David Jones, artist and poet (1895-1974) begins his PREFACE TO THE ANATHEMATA :

'I have made a heap of all that I could find.' (1) So wrote Nennius, or whoever composed the introductory matter to Historia Brittonum. He speaks of an 'inward wound' which was caused by the fear that certain things dear to him 'should be like smoke dissipated'. Further, he says, 'not trusting my own learning, which is none at all, but partly from writings and monuments of the ancient inhabitants of Britain, partly from the annals of the Romans and the chronicles of the sacred fathers, Isidore, Hieronymous, Prosper, Eusebius and from the histories of the Scots and Saxons although our enemies . . . I have lispingly put together this . . . about past transactions, that [this material] might not be trodden under foot'. (2)

(1) The actual words are coacervavi omne quod inveni, and occur in Prologue 2 to the Historia.
(2) Quoted from the translation of Prologue 1. See The Works of Gildas and Nennius, J.A.Giles, London 1841.

21 March 2012

Everything I have looked at

We listened to Parliament today, to the Maiden Speech of the newly appointed senator Bob Carr.

One of our senior staff has been an on-and-off listener to federal Parliament since 1965. He recalls hearing Barry Jones' Maiden Speech in 1977; it has stayed with him that Barry quoted this from John Donne :

"No man is an island, entire of itself; every man is a piece of the continent, a part of the main. If a clod be washed away by the sea, Europe is the less, as well as if a promontory were, as well as if a manor of thy friend's or of thine own were: any man's death diminishes me, because I am involved in mankind, and therefore never send to know for whom the bells tolls; it tolls for thee."

That's from Donne's Mediation XVII (Devotions upon Emergent Occasions). Less well known is what directly follows it :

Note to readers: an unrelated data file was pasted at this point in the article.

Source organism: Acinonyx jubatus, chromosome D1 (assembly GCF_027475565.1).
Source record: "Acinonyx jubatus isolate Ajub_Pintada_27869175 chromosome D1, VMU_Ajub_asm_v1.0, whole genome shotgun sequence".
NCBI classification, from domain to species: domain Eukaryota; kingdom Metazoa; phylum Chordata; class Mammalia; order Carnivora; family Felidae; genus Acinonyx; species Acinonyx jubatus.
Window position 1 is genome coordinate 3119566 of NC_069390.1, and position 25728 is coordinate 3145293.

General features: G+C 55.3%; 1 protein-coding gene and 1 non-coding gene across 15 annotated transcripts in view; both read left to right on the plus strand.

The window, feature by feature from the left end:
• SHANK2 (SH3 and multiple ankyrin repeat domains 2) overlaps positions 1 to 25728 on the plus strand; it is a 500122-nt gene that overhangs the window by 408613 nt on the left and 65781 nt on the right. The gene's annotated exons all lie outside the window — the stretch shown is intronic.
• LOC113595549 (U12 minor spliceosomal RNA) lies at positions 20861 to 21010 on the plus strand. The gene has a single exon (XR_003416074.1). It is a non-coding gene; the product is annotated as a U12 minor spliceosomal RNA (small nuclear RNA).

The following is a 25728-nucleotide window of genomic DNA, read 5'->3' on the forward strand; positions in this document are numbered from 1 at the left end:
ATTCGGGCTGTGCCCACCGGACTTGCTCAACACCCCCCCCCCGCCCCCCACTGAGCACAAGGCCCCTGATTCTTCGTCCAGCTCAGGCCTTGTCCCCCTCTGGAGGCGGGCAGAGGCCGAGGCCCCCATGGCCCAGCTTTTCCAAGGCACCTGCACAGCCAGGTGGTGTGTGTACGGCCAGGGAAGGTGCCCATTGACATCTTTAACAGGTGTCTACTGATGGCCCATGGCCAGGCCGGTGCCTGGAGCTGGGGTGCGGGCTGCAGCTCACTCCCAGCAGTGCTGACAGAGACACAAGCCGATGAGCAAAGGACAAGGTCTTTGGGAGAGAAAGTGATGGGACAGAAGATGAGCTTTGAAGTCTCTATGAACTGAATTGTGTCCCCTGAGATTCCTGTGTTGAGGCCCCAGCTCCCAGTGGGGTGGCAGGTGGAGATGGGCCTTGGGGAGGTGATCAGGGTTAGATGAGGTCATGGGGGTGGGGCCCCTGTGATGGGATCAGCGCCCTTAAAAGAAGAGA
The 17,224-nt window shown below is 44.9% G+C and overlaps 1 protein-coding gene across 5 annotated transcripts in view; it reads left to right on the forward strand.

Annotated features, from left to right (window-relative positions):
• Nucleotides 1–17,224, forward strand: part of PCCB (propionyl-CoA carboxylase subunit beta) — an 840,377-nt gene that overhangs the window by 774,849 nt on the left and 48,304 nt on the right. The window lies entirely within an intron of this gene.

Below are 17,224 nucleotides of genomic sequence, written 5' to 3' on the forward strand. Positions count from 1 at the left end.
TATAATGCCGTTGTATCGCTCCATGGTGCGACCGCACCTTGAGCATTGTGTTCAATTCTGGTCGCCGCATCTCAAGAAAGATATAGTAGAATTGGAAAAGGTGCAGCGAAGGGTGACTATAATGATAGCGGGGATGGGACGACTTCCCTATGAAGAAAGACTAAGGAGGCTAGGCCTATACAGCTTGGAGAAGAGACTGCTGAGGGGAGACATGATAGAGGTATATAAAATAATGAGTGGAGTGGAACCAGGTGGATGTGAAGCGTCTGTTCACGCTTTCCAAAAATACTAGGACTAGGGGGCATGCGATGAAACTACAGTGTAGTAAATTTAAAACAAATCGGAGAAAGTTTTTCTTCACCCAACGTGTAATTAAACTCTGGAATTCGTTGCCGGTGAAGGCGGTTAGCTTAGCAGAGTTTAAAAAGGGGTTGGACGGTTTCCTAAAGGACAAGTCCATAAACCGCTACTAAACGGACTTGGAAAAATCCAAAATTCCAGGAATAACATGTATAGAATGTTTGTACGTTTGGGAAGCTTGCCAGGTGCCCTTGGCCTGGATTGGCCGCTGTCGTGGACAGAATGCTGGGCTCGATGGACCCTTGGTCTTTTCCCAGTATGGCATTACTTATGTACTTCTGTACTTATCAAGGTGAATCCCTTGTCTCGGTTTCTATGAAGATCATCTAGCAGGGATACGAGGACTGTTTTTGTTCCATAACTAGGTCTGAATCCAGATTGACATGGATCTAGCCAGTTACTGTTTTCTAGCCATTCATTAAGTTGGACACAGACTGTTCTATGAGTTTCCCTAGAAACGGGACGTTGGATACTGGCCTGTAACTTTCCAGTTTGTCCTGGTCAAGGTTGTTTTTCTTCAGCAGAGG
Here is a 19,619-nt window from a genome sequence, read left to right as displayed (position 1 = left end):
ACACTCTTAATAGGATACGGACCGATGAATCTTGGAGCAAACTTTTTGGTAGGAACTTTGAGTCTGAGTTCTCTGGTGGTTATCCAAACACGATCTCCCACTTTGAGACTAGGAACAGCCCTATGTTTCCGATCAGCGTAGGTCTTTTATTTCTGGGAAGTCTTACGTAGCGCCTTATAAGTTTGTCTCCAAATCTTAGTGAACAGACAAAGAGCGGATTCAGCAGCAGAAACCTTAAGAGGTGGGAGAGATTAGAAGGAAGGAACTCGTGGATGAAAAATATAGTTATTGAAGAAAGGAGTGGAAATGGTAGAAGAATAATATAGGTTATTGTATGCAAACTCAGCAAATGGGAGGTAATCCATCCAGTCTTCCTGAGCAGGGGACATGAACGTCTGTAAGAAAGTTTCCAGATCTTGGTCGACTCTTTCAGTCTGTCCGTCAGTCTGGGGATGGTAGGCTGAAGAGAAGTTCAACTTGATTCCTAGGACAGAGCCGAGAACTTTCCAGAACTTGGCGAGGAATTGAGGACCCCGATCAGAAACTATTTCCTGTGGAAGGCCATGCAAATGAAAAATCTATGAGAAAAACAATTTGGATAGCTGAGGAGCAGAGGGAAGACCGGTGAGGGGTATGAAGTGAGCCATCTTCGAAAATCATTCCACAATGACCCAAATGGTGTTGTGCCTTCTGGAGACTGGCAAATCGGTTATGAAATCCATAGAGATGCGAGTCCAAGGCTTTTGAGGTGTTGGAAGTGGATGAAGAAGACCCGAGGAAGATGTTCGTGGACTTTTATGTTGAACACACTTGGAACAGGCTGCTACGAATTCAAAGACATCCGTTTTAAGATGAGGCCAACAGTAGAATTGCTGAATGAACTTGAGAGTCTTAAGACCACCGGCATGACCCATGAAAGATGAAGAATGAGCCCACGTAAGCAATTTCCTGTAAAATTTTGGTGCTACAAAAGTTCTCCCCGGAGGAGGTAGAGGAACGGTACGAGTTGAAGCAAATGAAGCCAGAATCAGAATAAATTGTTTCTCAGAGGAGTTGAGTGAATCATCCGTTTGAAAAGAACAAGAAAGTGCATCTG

"Neither can we call this a begging of misery, or a borrowing of misery, as though we were not miserable enough of ourselves, but must fetch in more from the next house, in taking upon us the misery of our neighbours. Truly it were an excusable covetousness if we did, for affliction is a treasure, and scarce any man hath enough of it. No man hath affliction enough that is not matured and ripened by and made fit for God by that affliction. If a man carry treasure in bullion, or in a wedge of gold, and have none coined into current money, his treasure will not defray him as he travels. Tribulation is treasure in the nature of it, but it is not current money in the use of it, except we get nearer and nearer our home, heaven, by it. Another man may be sick too, and sick to death, and this affliction may lie in his bowels, as gold in a mine, and be of no use to him; but this bell, that tells me of his affliction, digs out and applies that gold to me: if by this consideration of another's danger I take mine own into contemplation, and so secure myself, by making my recourse to my God, who is our only security."

. . . .

The newly sworn senator opened with deprecating good humour.

Senator BOB CARR (New South Wales—Minister for Foreign Affairs) (17:00): Mr President, I am advised by the Parliamentary Library that I am Senator number 548. All those senators, of course, are household names, their likenesses hanging like relics on the walls of a thousand schools, their names tripping to the tongue of a grateful nation and their public service celebrated in every corner of Australia. But you might suspect I jest!

Just as our staff member recalls the 1977 broadcast of Barry Jones' maiden speech (such an antiquaint expression), Carr referred to a similar experience of his own:

A friend of mine, John Wheeldon, served in this Senate - the late John Wheeldon, who represented Western Australia in this Senate. I remember listening to the radio as a student and hearing his maiden speech in the Senate in 1965 when he was opposing waterfront legislation introduced by the Menzies government.

In the guts of his address, deadly serious, he said :

"Everything I have looked at in all those years has strengthened my belief that this is the truth."

If you're interested to know what Bob Carr was referring to, read the Hansard transcript of his speech here.

A Person Looks At A Work Of Art/

someone looks at something ...